I got around to listening to the Bowie CD just outside of Memphis. It started with “Space Oddity” (everyone knows that one), then “The Man Who Sold The World” (oh, that’s right, that Nirvana song was a cover), then “Changes” (great to sing along to if there’s nobody else in the car).

Then came track four, “Life on Mars?” I was caught completely off guard. I’ll admit, my mind was drifting a bit when the song started, but by the time it ended I was entranced. I hit the “back” button on the CD player and listened again, trying to make sense of the inscrutable lyrics and epic scope of the arrangement.

I’ve no doubt there are online message boards where people argue endlessly about what exactly the song means. But like many great works of art, you can see whatever you want in it. For me, it was pretty straightforward. “Life on Mars?” is about alienation. It’s about looking around you in disgust and wondering if there’s anything better anywhere else and fearing you won’t ever have access to it. It’s exactly how I felt as a teenager growing up in Rochester, New York.

I hit the “back” button on the CD player and listen again. I think, “How could I have gone 33 years without hearing this song? Where were you during puberty? I really could have used you during puberty.” Despite this, my teenage years all of the sudden seemed retroactively less lonely. After all, someone else wrote a song about the same thing when I was just a few months old, this sort of feeling must be pretty common.

I hit the “back” button again.

The experience of listening to the song is similar to riding a rollercoaster. In fact, if you close your eyes, you can even see the dips and turns. It starts off quiet and slow, like you’re rolling out of the loading area. Then you slowly creep up the hill. When Bowie belts out “Sailors…” that’s your first plunge. It takes your breath away in the same way. By the time he sings “oh man”, you’ve bottomed out and the momentum is carrying you up the next hill. Then he sings “take a look at the LAW MAN…” and you’re down the second hill. By the time you hit, “Is there life on Mars?” you’re rounding a banked turn. After more twists and turns, you’re returned safely to the place where you started, dizzy, out of breath, and ready to take the ride again.

I hit the “back” button again, and again, and again.

After about an hour, I pause the music and call my go-to guy for all things Bowie: Sam. I ask him about the song, why he’d never played it for me before (I think the answer was something like, “you’ve really never heard that song before?”).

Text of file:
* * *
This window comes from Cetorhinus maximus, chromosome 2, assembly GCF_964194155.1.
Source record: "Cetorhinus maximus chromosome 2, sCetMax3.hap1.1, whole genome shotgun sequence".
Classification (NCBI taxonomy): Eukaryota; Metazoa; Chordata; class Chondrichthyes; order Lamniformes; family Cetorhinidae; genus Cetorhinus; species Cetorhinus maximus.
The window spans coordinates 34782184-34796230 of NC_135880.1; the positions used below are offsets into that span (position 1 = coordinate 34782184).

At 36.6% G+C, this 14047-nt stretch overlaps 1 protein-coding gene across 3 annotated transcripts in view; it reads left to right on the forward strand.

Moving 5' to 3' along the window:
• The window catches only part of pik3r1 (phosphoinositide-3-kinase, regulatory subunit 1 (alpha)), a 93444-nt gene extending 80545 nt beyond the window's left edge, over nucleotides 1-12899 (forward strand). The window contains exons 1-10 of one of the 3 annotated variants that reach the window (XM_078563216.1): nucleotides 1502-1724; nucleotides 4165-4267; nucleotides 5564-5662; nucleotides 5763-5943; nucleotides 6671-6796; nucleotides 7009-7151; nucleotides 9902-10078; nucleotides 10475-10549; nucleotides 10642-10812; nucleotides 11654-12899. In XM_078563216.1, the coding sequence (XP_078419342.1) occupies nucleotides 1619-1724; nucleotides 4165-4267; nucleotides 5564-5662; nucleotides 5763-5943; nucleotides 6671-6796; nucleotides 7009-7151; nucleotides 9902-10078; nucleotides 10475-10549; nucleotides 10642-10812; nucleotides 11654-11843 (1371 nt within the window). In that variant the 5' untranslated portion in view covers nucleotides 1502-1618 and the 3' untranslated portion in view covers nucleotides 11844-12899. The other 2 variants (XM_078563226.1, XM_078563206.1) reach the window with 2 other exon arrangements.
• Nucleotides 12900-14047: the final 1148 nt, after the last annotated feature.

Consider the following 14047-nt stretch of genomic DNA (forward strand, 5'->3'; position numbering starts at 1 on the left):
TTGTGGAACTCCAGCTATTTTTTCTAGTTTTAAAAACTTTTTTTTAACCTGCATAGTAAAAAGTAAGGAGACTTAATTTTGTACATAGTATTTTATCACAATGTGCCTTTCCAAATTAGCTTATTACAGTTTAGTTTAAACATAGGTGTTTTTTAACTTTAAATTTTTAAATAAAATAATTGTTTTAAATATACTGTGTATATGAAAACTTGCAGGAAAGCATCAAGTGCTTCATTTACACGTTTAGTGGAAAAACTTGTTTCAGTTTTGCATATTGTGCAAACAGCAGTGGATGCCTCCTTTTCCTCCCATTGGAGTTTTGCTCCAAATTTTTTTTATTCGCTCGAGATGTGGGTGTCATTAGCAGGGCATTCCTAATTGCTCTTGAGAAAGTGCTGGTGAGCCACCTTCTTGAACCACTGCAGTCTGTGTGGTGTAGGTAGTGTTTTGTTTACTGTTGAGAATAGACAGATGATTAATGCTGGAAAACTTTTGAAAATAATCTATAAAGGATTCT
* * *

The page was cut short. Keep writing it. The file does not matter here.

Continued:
I stop for lunch outside Knoxville. Then I get back in the car, and turn on the song again. When it ends, I hit the “back” button. I repeat this process for another 9 hours as I drive towards Washington. I feel like I need to make up for the last 20 years of not listening to this song.

After that, I went back and dove more deeply into the rest of the catalog and really started to appreciate the staggering influence Bowie had on much of the music I loved and how much great stuff he himself put out. And now, all these years later, I still come back to “Life on Mars?” on a regular basis, whenever I need it.

So now, when the unexpected news of Bowie’s death is in the news, it’s his own song and his voice that’s helping to soothe the sadness. That’s quite a gift to give a stranger. Thank you.

Friday, June 06, 2014

A Letter to Nate

This week, Nate and Will have been having a pretend camp experience at school, complete with tents and shirts that have been worn all week and are starting to smell. As part of that, we had to write the kids letters as if they were away at camp. The letter to Nate went a little like this...

June 3, 2014

Dear Nathan,
Oh, what sorrow we felt when you left us to attend Camp Learned-A-Lot. In our grief, we threw away all of our furniture, painted our house black, and dressed Eliza up in your clothes so we could pretend she was you. (This did not work well, just ask Eliza.)

We simply didn’t know what to do without you around. I had taken to going to the brown chair in the living room and shouting, “Nate, stop sitting on the arm of the chair,” despite the fact that you weren’t there… and the fact that the chair wasn’t there either because I had thrown it away with all the rest of our furniture. This behavior concerned your mom greatly and she advised I take up a hobby to occupy my spare time.

So now I’m happy to announce I’ve turned most of our (mostly empty) house into a dog kennel. A dog kennel is basically a hotel for dogs, except there’s no swimming pool and we don’t put tiny chocolate mints on the dog’s pillows at night. Also, you’re allowed to use the bathroom in the yard, which is generally forbidden at hotels that humans use. Staying with us right now, we have a Scottish terrier named Tiki, a boxer named Cha Cha, a poodle who answers to the name of Congressman Jonesboro, a collie named Briefcase, and another collie named Briefcase 2, Electric Boogaloo. We also have a sixth dog named Eric. We don’t know what kind of dog he is and we suspect he may be a man dressed in a dog costume. We’re not veterinarians, so we can’t tell for sure and we’d hate to kick him out because Eric is, by far, the best behaved animal in the kennel. So we’ve decided not to pursue the matter further.

Eliza misses you very much and she expresses it by saying things like, “I get to use the iPad all by myself” and “let’s watch another episode of ‘Daniel Tiger’s Neighborhood.’” Sometimes Eliza will express her longing for her big brother by singing songs. One goes a little like this: